Many times this season, senior midfielder and Tewaaraton finalist Connor Kelly has had to carry the load for Maryland men’s lacrosse. He had the school’s first 10-point game since 1979 in a win over Notre Dame on March 3, and had five points or more in seven of the first 11 games this season.
But since a four-goal, four-assist game against Rutgers, Kelly has only had five points or more in one of the last six games. Against Cornell in the quarterfinals, he scored one goal on three shots while being draped for most of the game by Big Red defender Jake Pulver.
The Terps would have been in trouble if that happened earlier in the season. On Saturday, it wasn’t a problem, as Maryland’s underclassmen picked up the slack in a 13-8 win.
“It tells you we have a lot of good players and a lot of unselfish guys,” head coach John Tillman said about his offense. “ I was just talking to [Connor Kelly] before and he just said, ‘I didn’t feel like I had to go crazy because guys were doing well.’”
Freshman and sophomores combined for 10 goals and six assists Sunday, and made their presence known from the start, when Jared Bernhardt opened the scoring with a wraparound goal in the first quarter. That was the beginning of a big day to come, though Maryland’s underclassmen wouldn’t truly take over the game until the third quarter.
After a penalty kill and save from goalie Dan Morris, the Terps worked the ball around before Bubba Fairman inverted behind the goal and drew a second defender before finding a cutting Logan Wisnauskas right in front of the goal. The two switched places on Maryland’s next goal, with Wisnauskas throwing a skip pass to Fairman, who buried the ball in the back of the net on a man-up opportunity.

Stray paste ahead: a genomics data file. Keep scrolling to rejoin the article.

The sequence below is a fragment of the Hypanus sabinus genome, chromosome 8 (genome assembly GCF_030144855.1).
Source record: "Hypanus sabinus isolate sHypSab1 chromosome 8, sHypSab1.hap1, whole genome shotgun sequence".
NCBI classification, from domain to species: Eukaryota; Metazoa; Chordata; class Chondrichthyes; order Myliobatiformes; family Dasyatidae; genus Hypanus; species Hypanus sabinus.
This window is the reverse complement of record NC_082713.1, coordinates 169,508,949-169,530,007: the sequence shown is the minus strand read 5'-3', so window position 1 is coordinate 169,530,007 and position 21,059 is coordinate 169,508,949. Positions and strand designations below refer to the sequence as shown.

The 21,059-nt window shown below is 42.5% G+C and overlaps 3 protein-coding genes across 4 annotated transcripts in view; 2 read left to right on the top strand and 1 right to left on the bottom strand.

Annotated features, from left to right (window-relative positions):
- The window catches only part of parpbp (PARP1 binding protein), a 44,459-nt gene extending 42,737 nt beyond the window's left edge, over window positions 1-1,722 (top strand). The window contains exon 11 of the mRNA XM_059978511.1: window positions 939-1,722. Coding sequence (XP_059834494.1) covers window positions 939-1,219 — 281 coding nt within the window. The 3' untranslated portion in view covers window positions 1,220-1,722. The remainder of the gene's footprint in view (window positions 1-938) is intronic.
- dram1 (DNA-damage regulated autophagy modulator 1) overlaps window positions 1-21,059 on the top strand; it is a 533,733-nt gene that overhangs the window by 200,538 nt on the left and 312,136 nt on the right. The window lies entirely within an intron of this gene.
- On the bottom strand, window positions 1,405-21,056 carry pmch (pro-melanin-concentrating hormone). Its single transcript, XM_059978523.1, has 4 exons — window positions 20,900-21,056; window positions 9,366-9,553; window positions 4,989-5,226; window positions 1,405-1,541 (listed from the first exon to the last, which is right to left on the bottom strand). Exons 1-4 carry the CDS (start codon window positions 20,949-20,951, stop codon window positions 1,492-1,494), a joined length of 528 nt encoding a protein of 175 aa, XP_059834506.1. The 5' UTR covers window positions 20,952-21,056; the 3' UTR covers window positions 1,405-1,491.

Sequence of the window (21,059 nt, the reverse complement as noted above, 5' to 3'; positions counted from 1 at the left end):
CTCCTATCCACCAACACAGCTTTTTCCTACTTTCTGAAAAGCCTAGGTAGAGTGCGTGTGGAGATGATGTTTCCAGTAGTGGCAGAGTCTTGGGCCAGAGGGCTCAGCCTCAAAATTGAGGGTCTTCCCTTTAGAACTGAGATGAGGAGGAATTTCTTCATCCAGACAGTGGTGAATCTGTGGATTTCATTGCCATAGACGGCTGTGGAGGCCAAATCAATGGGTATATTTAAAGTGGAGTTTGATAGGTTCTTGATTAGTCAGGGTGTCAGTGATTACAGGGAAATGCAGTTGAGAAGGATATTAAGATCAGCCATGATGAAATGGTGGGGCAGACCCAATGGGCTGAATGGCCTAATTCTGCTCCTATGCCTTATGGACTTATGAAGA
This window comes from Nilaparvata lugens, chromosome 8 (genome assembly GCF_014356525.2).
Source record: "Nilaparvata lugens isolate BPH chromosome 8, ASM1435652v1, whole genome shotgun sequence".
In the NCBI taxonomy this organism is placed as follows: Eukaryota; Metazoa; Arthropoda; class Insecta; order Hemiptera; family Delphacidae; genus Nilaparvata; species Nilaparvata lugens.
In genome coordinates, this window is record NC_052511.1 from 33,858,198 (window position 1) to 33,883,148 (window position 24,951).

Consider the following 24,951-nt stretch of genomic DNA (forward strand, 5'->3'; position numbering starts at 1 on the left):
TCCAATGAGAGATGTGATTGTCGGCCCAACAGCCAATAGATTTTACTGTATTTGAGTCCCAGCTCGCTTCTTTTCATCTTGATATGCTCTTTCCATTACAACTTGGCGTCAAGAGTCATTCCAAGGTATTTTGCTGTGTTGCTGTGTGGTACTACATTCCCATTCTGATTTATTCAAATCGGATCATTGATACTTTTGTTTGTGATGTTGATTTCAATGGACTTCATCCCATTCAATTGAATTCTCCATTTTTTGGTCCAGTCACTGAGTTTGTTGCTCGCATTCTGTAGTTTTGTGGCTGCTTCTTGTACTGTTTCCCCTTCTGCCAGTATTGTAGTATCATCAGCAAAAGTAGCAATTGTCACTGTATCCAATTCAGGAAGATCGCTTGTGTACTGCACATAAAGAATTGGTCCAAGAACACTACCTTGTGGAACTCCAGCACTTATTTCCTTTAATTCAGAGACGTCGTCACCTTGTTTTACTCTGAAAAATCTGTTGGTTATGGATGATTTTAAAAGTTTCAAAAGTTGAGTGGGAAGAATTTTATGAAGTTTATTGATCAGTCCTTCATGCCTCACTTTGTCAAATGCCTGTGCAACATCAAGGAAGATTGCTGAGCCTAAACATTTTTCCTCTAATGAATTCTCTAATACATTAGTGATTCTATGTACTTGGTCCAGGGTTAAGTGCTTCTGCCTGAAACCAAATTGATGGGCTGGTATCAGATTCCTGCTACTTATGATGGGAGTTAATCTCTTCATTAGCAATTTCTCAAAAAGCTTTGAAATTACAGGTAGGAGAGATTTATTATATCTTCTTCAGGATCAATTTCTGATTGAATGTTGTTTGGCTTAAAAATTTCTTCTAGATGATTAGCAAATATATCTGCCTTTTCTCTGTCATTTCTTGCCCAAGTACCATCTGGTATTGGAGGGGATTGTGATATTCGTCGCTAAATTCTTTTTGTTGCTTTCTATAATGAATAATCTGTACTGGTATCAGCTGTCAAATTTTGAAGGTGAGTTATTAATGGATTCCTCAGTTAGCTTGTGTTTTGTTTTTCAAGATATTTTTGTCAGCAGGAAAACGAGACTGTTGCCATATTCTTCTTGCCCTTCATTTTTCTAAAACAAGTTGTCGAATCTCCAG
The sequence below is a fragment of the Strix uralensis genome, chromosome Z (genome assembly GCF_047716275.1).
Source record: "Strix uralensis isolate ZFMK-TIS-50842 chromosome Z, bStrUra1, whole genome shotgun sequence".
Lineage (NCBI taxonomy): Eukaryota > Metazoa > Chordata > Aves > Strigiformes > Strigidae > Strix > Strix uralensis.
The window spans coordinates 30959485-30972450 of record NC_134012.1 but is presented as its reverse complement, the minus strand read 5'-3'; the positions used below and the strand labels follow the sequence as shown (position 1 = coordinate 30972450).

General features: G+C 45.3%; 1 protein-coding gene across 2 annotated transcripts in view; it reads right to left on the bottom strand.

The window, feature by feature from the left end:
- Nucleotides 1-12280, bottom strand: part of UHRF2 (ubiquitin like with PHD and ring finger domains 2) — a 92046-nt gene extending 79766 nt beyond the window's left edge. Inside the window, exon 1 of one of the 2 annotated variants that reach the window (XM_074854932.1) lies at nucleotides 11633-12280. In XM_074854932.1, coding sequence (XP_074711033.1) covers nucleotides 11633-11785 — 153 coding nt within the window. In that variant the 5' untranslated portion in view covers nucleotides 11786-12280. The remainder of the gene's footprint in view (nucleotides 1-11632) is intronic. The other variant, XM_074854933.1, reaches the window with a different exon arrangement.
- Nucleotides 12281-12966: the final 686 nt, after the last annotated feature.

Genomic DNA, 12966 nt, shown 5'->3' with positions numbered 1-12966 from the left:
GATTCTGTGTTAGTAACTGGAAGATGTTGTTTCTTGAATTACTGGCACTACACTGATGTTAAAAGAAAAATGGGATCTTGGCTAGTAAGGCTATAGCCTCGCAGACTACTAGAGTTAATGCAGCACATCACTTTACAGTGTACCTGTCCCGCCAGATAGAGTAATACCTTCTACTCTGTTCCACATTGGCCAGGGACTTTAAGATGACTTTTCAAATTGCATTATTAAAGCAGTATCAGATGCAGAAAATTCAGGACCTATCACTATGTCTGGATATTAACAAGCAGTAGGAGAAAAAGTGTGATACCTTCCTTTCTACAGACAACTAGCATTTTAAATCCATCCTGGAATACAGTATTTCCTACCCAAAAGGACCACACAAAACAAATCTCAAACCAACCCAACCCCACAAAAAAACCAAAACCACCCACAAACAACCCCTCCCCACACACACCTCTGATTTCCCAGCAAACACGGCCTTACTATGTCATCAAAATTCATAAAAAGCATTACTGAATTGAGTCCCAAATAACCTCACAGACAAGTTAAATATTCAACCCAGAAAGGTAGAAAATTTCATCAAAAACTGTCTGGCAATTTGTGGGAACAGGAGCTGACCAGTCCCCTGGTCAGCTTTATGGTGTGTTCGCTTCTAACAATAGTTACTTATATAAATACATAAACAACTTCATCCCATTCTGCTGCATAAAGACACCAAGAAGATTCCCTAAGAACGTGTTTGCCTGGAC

Freshmen were involved in each of the Terps’ five goals in the quarter, which helped turn the game from a close contest into a rout. That run was set up by another freshman, Justin Shockey, who won four straight faceoffs in the third quarter, all of which led to goals. Shockey went 13-for-19 at the X, his best performance since going 16-for-20 against North Carolina on March 24.
“He kept getting us the ball,” Fairman said of Shockey. “That’s what we needed, we needed a couple more possessions. Our defense was killing it today, and on top of that, to have faceoffs too was phenomenal.”
On the other side of the field, sophomore Jack Welding had his biggest assignment yet this season in shutting off Cornell attackman Jeff Teat. Teat came into the game with 97 points, and his production had slowed in recent weeks as more teams decided to have a defender shadow him everywhere he went on the field.
Welding said defensive coordinator Jesse Bernhardt gave him the assignment on the team’s first day of practice last week, and it was something he had never done before. He said he tried to keep it simple, just making sure the Maryland on the front of his uniform matched the Cornell on the front of Teat’s. Maryland also stuck Bryce Young and Adam DiMillo on Teat at certain times and to not exhaust anyone in the heat, but Welding shadowed him for most of the game.
“Jack, he plays a lefty really well,” Tillman said. “We just felt like with three guys that we felt comfortable with, we could chase him around and spend a lot of energy and it wasn’t going to be just one guy.”
At this time of year, opponents know who the best player on the field is, and look to minimize their impact. That opens opportunities for others to step up, which is exactly what Maryland’s younger players are doing in the biggest games of the season.
“Our coaches always talk about peaking at the right time,” Fairman said. “And I don’t think we’ve peaked yet, but I think we’re coming along.”